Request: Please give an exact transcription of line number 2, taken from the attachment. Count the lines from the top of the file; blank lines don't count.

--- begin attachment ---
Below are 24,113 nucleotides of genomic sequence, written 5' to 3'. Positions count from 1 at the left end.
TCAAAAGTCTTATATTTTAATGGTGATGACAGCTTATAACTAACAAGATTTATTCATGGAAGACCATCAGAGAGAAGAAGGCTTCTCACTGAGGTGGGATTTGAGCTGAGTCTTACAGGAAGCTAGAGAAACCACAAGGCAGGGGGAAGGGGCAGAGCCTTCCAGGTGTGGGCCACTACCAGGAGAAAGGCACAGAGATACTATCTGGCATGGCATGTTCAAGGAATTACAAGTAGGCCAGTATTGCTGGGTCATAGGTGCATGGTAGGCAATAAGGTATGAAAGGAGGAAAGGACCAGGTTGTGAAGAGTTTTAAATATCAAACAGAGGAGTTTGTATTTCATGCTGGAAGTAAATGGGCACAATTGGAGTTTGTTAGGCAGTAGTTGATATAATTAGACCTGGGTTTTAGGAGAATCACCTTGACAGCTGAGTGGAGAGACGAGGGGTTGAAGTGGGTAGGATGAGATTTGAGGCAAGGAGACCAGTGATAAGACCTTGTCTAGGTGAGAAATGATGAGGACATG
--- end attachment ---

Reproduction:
TCAAAAGTCTTATATTTTAATGGTGATGACAGCTTATAACTAACAAGATTTATTCATGGAAGACCATCAGAGAGAAGAAGGCTTCTCACTGAGGTGGGATTTGAGCTGAGTCTTACAGGAAGCTAGAGAAACCACAAGGCAGGGGGAAGGGGCAGAGCCTTCCAGGTGTGGGCCACTACCAGGAGAAAGGCACAGAGATACTATCTGGCATGGCATGTTCAAGGAATTACAAGTAGGCCAGTATTGCTGGGTCATAGGTGCATGGTAGGCAATAAGGTATGAAAGGAGGAAAGGACCAGGTTGTGAAGAGTTTTAAATATCAAACAGAGGAGTTTGTATTTCATGCTGGAAGTAAATGGGCACAATTGGAGTTTGTTAGGCAGTAGTTGATATAATTAGACCTGGGTTTTAGGAGAATCACCTTGACAGCTGAGTGGAGAGACGAGGGGTTGAAGTGGGTAGGATGAGATTTGAGGCAAGGAGACCAGTGATAAGACCTTGTCTAGGTGAGAAATGATGAGGACATG